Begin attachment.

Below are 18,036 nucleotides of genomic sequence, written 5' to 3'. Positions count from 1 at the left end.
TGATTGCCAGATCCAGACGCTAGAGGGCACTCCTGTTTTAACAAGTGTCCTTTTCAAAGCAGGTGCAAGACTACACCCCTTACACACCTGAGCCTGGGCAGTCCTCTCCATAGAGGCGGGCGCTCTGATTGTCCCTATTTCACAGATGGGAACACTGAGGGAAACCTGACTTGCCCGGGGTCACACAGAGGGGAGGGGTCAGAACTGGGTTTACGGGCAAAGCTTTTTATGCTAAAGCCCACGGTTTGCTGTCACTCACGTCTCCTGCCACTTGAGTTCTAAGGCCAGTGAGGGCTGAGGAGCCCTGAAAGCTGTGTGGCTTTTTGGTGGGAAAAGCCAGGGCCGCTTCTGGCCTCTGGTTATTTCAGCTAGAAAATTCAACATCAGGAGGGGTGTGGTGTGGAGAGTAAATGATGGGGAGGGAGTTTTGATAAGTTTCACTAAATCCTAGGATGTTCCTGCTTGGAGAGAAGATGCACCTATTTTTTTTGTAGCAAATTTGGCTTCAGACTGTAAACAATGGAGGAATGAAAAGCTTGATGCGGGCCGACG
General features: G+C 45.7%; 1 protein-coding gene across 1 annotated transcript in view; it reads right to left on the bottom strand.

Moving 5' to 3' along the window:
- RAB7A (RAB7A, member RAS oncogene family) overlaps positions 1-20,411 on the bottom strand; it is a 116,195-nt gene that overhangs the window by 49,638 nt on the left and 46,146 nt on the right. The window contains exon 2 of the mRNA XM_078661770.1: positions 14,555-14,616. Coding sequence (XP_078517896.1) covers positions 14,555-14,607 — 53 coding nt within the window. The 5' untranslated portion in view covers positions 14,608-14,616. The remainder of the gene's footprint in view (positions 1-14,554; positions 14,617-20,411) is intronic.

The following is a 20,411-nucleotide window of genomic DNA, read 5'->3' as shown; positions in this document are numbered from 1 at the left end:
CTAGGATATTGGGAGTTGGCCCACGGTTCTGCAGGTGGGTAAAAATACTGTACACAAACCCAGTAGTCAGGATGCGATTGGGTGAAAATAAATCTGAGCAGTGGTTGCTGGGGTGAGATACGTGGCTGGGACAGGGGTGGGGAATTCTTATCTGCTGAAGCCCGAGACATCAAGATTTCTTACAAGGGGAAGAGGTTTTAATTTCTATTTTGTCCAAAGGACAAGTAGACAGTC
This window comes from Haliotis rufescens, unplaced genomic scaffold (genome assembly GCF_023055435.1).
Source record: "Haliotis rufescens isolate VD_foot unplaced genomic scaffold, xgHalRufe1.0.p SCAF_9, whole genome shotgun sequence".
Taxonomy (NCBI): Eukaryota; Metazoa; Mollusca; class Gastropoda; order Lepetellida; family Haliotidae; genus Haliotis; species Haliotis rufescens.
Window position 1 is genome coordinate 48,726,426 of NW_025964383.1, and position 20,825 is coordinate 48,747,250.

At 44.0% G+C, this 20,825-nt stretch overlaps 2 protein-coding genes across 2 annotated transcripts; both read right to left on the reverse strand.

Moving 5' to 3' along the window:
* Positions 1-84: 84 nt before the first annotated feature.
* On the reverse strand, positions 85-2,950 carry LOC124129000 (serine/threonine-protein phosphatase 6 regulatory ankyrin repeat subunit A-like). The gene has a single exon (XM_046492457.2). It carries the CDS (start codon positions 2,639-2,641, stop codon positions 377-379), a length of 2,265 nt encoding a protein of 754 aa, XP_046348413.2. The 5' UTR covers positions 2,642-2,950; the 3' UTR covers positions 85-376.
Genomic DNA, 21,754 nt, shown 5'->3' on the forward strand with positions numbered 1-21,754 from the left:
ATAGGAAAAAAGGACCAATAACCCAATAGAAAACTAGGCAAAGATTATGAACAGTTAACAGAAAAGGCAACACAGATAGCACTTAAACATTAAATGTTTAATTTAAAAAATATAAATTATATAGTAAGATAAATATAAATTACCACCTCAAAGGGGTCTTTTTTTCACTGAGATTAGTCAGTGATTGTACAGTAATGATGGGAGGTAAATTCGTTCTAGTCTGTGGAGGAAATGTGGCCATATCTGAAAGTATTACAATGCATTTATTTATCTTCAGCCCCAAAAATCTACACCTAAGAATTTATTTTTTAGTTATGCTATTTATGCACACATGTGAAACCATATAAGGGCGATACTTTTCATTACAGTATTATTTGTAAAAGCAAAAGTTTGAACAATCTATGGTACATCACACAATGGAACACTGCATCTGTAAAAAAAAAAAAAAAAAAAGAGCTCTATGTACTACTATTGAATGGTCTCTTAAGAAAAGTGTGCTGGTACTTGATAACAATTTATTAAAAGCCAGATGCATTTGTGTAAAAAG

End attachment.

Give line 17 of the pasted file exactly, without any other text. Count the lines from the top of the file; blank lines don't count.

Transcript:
ATAGGAAAAAAGGACCAATAACCCAATAGAAAACTAGGCAAAGATTATGAACAGTTAACAGAAAAGGCAACACAGATAGCACTTAAACATTAAATGTTTAATTTAAAAAATATAAATTATATAGTAAGATAAATATAAATTACCACCTCAAAGGGGTCTTTTTTTCACTGAGATTAGTCAGTGATTGTACAGTAATGATGGGAGGTAAATTCGTTCTAGTCTGTGGAGGAAATGTGGCCATATCTGAAAGTATTACAATGCATTTATTTATCTTCAGCCCCAAAAATCTACACCTAAGAATTTATTTTTTAGTTATGCTATTTATGCACACATGTGAAACCATATAAGGGCGATACTTTTCATTACAGTATTATTTGTAAAAGCAAAAGTTTGAACAATCTATGGTACATCACACAATGGAACACTGCATCTGTAAAAAAAAAAAAAAAAAAAGAGCTCTATGTACTACTATTGAATGGTCTCTTAAGAAAAGTGTGCTGGTACTTGATAACAATTTATTAAAAGCCAGATGCATTTGTGTAAAAAG